I’m Back!!

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Sincere apologies for being away for as long as I have. I’m happy to say I’m back to continue my reviews of novels and non-fiction, both new and old.

I’ve been listening to some excellent podcasts recently that have to do with the works of my favourite author, Stephen King. It may seem a little cliche to call King my favourite, but he is just so damn good! I began reading his work when I was young and he just understood what it meant to be a child, bringing the pitfalls and strong friendships to life with terrifying realism in novels like IT and The Body.

The podcasts I’ve listened to (Stephen Kingcast and The Loser’s Club) take every work King has written and reviews them. They’ve inspired me to go back and do the same. I’ve read Carrie and ‘Salem’s Lot so far and I intend to write a little about each here on my blog. I’m also reading Alis Hawkins’ None So Blind and I’ll have a review for that up soon as well. I’ll be working on reviews all through the summer (hard to call it work when you’re reading and reviewing!) and I intend to provide you with more consistent reviews into the future. I’m even looking at lining up some author interviews so stay tuned!!



I LOVE Pro Wrestling!!

Wait, wait! Come back! Ok, I get it. Wrestling isn’t everyone’s cup of tea and everyone has their own reasons for that. I’m not necessarily trying to convert anyone but what I would like to do with this post is show professional wrestling as I view through, of course, book recommendations!

Before I get into the recommendations, I want to let you know a few things about my personal fandom:

  1. I know that wrestling isn’t real. Well, I know that the outcomes are predetermined (for most matches…more on that later), I know that the moves are choreographed, and I know that when the wrestlers argue with one another, it’s been written by a team of writers (although, again, that’s not always true). Basically, what I’m trying to say is that I have answered the question “Why do you like wrestling? It’s fake!” more times than I could ever count. My response is usually, “Your favourite movie is also fake, but that doesn’t stop you from loving it.”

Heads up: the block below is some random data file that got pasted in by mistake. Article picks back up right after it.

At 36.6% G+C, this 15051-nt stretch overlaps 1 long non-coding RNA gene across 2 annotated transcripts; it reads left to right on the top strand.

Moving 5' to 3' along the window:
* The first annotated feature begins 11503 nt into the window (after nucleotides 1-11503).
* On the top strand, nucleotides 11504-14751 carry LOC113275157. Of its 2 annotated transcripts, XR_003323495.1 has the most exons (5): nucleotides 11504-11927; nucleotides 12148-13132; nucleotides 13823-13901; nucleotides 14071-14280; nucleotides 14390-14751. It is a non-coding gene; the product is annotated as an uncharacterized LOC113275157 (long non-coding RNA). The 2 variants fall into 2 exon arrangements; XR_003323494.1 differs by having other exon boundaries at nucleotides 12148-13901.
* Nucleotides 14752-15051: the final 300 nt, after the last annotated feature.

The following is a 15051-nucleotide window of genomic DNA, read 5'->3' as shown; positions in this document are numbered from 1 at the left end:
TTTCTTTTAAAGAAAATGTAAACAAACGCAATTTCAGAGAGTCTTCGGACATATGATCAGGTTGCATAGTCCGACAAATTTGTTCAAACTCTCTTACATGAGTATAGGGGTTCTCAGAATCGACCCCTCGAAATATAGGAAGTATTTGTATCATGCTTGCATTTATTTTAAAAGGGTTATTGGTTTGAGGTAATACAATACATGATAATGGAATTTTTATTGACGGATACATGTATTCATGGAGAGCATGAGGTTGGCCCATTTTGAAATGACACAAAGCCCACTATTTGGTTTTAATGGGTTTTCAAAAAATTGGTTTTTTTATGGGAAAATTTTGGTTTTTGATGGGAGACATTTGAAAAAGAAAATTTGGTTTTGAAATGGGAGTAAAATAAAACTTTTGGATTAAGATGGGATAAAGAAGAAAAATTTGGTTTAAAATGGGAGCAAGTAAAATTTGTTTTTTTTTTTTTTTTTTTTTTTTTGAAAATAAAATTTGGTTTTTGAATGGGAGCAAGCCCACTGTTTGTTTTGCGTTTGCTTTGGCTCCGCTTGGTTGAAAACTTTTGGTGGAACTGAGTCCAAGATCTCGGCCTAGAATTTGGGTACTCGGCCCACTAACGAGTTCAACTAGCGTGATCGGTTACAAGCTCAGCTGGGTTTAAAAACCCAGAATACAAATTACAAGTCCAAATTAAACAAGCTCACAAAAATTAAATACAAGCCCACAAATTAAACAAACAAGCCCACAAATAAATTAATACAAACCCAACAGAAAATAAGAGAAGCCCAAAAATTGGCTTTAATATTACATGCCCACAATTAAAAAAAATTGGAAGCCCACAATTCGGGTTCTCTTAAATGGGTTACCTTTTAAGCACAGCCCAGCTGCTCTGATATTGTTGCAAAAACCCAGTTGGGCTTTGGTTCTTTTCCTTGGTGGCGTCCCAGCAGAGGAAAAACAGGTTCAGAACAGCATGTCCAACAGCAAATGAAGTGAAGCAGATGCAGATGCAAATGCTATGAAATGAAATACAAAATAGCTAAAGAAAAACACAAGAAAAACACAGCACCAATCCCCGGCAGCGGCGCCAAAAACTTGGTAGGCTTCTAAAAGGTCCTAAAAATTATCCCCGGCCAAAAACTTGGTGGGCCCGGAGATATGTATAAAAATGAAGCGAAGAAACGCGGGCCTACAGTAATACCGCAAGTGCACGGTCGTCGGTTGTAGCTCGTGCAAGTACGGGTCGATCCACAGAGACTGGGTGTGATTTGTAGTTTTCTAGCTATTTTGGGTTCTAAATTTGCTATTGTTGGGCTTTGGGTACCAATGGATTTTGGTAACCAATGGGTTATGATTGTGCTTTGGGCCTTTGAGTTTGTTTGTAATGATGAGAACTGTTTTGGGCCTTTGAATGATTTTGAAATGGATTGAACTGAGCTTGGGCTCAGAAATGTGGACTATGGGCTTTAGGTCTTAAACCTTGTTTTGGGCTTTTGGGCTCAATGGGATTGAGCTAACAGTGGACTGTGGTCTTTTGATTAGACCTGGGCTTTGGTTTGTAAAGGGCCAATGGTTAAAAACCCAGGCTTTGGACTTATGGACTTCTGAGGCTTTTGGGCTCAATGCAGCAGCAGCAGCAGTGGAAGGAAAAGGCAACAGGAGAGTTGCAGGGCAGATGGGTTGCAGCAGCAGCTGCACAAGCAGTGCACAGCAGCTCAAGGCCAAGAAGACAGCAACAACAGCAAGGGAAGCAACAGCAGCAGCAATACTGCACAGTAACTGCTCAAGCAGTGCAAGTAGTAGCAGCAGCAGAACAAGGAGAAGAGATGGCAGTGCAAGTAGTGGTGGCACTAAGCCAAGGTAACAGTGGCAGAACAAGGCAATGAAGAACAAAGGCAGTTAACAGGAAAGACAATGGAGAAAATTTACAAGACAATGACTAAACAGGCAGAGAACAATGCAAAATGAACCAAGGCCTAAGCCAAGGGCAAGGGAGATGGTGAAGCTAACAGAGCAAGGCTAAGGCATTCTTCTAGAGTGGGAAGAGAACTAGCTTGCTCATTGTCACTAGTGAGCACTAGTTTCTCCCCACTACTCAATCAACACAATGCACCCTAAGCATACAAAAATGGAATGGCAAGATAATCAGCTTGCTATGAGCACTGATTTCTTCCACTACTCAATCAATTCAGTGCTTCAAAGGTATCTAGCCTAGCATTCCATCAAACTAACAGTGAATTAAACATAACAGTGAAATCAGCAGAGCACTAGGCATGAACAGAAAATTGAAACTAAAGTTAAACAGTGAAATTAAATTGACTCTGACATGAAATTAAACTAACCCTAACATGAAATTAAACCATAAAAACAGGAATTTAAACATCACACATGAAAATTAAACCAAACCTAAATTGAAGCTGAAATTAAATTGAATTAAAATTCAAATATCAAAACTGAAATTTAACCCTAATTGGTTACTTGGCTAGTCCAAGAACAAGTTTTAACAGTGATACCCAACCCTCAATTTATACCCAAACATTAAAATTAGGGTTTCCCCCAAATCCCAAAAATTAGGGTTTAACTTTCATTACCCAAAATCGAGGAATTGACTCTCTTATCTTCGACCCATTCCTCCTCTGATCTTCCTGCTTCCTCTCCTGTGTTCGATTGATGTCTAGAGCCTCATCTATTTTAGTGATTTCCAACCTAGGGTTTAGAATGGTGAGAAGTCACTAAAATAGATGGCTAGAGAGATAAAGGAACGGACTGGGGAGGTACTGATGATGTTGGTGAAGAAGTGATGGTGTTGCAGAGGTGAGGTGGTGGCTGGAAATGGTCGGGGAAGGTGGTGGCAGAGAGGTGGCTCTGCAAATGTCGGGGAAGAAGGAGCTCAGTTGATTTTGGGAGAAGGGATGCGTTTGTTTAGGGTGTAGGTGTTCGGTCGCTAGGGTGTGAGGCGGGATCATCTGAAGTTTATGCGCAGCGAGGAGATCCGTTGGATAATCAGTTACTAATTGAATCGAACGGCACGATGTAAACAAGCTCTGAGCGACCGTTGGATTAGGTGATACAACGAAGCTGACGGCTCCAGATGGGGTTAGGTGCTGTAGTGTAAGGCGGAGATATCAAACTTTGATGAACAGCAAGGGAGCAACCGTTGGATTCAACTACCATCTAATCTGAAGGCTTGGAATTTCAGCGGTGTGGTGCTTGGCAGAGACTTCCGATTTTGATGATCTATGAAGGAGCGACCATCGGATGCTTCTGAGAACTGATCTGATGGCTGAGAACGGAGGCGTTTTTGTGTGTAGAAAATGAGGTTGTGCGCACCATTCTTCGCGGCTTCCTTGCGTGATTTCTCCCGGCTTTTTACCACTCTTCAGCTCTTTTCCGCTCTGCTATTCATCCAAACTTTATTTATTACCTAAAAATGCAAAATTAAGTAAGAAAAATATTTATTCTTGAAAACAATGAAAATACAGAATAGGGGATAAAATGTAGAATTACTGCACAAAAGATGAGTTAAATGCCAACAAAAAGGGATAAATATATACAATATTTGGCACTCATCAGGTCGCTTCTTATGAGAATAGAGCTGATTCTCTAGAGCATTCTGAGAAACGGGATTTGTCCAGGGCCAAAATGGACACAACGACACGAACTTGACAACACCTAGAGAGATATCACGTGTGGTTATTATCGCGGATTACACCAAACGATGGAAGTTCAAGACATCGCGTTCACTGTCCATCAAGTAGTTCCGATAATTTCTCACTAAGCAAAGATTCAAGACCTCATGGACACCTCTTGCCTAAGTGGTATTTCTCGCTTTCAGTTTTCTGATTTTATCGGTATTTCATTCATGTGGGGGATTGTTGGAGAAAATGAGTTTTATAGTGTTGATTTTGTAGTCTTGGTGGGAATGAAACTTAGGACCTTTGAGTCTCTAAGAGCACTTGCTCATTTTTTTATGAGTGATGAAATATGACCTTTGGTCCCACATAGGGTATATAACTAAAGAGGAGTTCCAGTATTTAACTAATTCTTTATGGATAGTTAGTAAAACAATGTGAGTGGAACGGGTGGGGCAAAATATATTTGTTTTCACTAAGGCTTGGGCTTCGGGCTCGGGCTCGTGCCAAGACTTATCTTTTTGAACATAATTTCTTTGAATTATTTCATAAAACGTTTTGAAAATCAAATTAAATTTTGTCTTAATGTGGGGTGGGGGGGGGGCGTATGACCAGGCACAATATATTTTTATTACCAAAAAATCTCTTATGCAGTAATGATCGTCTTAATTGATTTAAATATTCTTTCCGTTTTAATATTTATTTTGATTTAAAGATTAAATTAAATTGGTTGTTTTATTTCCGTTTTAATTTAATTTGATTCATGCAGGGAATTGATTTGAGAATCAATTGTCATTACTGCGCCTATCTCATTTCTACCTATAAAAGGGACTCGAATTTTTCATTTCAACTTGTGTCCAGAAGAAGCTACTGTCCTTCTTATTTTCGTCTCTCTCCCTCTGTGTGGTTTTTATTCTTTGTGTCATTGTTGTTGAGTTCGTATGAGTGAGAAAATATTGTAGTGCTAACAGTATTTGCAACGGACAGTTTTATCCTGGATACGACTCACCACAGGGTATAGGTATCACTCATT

2. I have been a fan of wrestling since I was five years old. Wrestlemania III happened on my birthday in 1987. I just turned eight and I went to my uncle’s house to watch it. He had one of those HUGE satellite dishes in his front yard and he got all the wrestling PPVs (pay-per-views). I fell in love with the pageantry, the battles between good and evil, the colourful costumes and face paint, the bonkers promos (monologues given by wrestlers). I couldn’t get enough.
  3. My peak wrestling fever was during the Attitude Era of WWE. Popular wrestlers like Stone Cold Steve Austin, The Rock and The Undertaker engaged in ridiculous storylines and matches. This was while I was in university and once I got my degree, I fell away from wrestling for a while. I picked it up a few years ago and I’ve been obsessed again ever since!

Here’s a few of my favourite books about wrestling:

The Squared Circle: Life, Death, and Professional Wrestling by David Shoemaker

My hope is that some of you reading this who haven’t watched wrestling before will be intrigued enough to at least check out this book. This is a book featuring the untimely and tragic deaths of many wrestlers. This is something else that has intrigued me about wrestling over the years. Far too many wrestlers have died young. Whether it be through murder, suicide, drug abuse, or some combination of these, wrestlers, especially during the eighties and nineties, were dying at a rapid rate. Shoemaker explores many of those deaths in this book, giving a brief biography while concentrating on what led to the tragic end. Wrestlers to this day are more often than not on the road, often performing 300 days or more a year. They fly or drive from venue to venue all across the world. Couple that with the pain they suffer and wrestlers from the past would often turn to unhealthy combinations of pain medications, illegal drugs, and alcohol. It’s an issue that has largely been eradicated today but the tragic past of wrestling is on full display in this book.